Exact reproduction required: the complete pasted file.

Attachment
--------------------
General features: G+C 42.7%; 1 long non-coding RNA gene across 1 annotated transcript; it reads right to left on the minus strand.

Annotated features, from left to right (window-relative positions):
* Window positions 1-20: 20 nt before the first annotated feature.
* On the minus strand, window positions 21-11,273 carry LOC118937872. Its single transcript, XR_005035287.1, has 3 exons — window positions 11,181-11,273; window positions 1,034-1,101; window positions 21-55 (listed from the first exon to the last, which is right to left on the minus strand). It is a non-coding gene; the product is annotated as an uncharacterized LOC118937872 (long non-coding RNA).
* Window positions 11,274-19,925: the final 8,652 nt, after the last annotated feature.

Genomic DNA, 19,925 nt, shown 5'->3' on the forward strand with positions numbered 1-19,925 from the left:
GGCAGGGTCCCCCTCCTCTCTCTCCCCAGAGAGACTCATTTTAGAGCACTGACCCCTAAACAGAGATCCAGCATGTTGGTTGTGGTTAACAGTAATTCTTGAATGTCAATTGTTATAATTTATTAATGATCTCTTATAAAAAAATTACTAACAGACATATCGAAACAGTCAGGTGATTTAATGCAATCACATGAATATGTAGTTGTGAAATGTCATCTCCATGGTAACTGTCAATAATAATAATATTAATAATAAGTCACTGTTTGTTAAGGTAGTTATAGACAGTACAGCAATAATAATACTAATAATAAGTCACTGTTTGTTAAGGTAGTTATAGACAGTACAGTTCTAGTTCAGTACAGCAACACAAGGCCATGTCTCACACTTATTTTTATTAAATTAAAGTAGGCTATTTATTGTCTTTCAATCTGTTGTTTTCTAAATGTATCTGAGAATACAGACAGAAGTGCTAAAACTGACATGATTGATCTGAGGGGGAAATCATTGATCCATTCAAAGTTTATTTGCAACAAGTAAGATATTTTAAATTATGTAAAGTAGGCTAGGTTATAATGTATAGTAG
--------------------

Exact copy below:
General features: G+C 42.7%; 1 long non-coding RNA gene across 1 annotated transcript; it reads right to left on the minus strand.

Annotated features, from left to right (window-relative positions):
* Window positions 1-20: 20 nt before the first annotated feature.
* On the minus strand, window positions 21-11,273 carry LOC118937872. Its single transcript, XR_005035287.1, has 3 exons — window positions 11,181-11,273; window positions 1,034-1,101; window positions 21-55 (listed from the first exon to the last, which is right to left on the minus strand). It is a non-coding gene; the product is annotated as an uncharacterized LOC118937872 (long non-coding RNA).
* Window positions 11,274-19,925: the final 8,652 nt, after the last annotated feature.

Genomic DNA, 19,925 nt, shown 5'->3' on the forward strand with positions numbered 1-19,925 from the left:
GGCAGGGTCCCCCTCCTCTCTCTCCCCAGAGAGACTCATTTTAGAGCACTGACCCCTAAACAGAGATCCAGCATGTTGGTTGTGGTTAACAGTAATTCTTGAATGTCAATTGTTATAATTTATTAATGATCTCTTATAAAAAAATTACTAACAGACATATCGAAACAGTCAGGTGATTTAATGCAATCACATGAATATGTAGTTGTGAAATGTCATCTCCATGGTAACTGTCAATAATAATAATATTAATAATAAGTCACTGTTTGTTAAGGTAGTTATAGACAGTACAGCAATAATAATACTAATAATAAGTCACTGTTTGTTAAGGTAGTTATAGACAGTACAGTTCTAGTTCAGTACAGCAACACAAGGCCATGTCTCACACTTATTTTTATTAAATTAAAGTAGGCTATTTATTGTCTTTCAATCTGTTGTTTTCTAAATGTATCTGAGAATACAGACAGAAGTGCTAAAACTGACATGATTGATCTGAGGGGGAAATCATTGATCCATTCAAAGTTTATTTGCAACAAGTAAGATATTTTAAATTATGTAAAGTAGGCTAGGTTATAATGTATAGTAG